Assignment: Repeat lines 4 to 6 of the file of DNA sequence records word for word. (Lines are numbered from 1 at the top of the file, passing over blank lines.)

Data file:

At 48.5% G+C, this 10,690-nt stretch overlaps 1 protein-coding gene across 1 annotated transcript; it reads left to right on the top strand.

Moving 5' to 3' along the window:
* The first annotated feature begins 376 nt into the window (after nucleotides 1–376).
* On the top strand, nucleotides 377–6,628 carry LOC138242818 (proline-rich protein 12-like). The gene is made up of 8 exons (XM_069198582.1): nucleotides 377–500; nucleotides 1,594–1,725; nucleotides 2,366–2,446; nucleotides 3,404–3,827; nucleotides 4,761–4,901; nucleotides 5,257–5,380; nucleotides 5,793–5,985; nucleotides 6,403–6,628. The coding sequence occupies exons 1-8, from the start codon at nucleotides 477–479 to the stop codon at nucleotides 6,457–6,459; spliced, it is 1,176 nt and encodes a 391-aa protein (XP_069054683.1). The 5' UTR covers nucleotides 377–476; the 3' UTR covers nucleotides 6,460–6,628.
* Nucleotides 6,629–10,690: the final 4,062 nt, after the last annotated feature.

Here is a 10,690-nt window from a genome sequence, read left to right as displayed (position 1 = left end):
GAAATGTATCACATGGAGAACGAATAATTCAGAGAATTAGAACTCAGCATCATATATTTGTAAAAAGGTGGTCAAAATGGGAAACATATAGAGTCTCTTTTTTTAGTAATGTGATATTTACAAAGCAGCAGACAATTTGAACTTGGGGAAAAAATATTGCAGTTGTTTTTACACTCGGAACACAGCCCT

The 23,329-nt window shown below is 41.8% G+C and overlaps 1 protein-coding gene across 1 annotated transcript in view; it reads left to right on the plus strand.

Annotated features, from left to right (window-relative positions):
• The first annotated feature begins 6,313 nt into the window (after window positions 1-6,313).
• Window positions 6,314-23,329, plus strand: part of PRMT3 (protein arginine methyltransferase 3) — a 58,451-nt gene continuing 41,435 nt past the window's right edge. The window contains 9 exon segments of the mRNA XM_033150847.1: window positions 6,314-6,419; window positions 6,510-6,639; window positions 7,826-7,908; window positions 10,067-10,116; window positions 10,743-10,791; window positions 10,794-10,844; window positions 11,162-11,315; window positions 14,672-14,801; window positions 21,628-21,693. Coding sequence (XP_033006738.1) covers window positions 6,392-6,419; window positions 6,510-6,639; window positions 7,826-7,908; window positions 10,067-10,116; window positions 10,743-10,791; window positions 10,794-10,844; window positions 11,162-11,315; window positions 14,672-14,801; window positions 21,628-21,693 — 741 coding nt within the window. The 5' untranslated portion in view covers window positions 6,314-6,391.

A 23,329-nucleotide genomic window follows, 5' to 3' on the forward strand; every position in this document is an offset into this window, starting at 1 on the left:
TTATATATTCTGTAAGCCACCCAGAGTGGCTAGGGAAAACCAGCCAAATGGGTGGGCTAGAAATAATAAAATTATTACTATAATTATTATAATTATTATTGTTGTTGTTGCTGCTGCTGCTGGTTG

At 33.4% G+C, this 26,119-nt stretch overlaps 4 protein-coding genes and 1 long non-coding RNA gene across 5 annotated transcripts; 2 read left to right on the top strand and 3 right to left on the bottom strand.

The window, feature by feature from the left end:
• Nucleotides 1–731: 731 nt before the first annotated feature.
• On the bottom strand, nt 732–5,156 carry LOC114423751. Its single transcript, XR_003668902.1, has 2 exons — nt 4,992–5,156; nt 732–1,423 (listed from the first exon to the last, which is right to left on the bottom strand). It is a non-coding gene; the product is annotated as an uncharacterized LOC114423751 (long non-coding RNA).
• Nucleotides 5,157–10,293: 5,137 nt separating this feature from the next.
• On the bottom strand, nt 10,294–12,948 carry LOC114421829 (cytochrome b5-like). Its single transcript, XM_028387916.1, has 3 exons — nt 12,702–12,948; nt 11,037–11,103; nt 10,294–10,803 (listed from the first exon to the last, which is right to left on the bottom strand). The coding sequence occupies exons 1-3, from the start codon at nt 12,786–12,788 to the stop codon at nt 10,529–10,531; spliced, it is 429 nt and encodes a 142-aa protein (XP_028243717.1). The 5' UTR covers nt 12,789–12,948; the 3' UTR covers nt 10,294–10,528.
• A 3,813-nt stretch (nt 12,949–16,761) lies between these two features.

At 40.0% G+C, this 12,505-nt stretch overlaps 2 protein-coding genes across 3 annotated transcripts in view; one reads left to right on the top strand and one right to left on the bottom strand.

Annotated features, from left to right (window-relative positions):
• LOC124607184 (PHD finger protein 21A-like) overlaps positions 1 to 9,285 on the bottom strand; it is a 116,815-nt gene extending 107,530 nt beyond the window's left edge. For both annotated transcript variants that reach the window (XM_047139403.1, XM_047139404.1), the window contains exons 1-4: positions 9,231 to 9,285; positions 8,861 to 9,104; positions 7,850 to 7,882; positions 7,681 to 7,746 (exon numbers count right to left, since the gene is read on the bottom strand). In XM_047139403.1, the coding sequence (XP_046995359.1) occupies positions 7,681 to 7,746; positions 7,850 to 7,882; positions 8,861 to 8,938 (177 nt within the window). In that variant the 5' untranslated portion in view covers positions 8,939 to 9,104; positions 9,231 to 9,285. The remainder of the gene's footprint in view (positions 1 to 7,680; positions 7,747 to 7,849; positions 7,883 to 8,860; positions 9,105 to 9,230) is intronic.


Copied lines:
* On the top strand, nucleotides 377–6,628 carry LOC138242818 (proline-rich protein 12-like). The gene is made up of 8 exons (XM_069198582.1): nucleotides 377–500; nucleotides 1,594–1,725; nucleotides 2,366–2,446; nucleotides 3,404–3,827; nucleotides 4,761–4,901; nucleotides 5,257–5,380; nucleotides 5,793–5,985; nucleotides 6,403–6,628. The coding sequence occupies exons 1-8, from the start codon at nucleotides 477–479 to the stop codon at nucleotides 6,457–6,459; spliced, it is 1,176 nt and encodes a 391-aa protein (XP_069054683.1). The 5' UTR covers nucleotides 377–476; the 3' UTR covers nucleotides 6,460–6,628.
* Nucleotides 6,629–10,690: the final 4,062 nt, after the last annotated feature.

Here is a 10,690-nt window from a genome sequence, read left to right as displayed (position 1 = left end):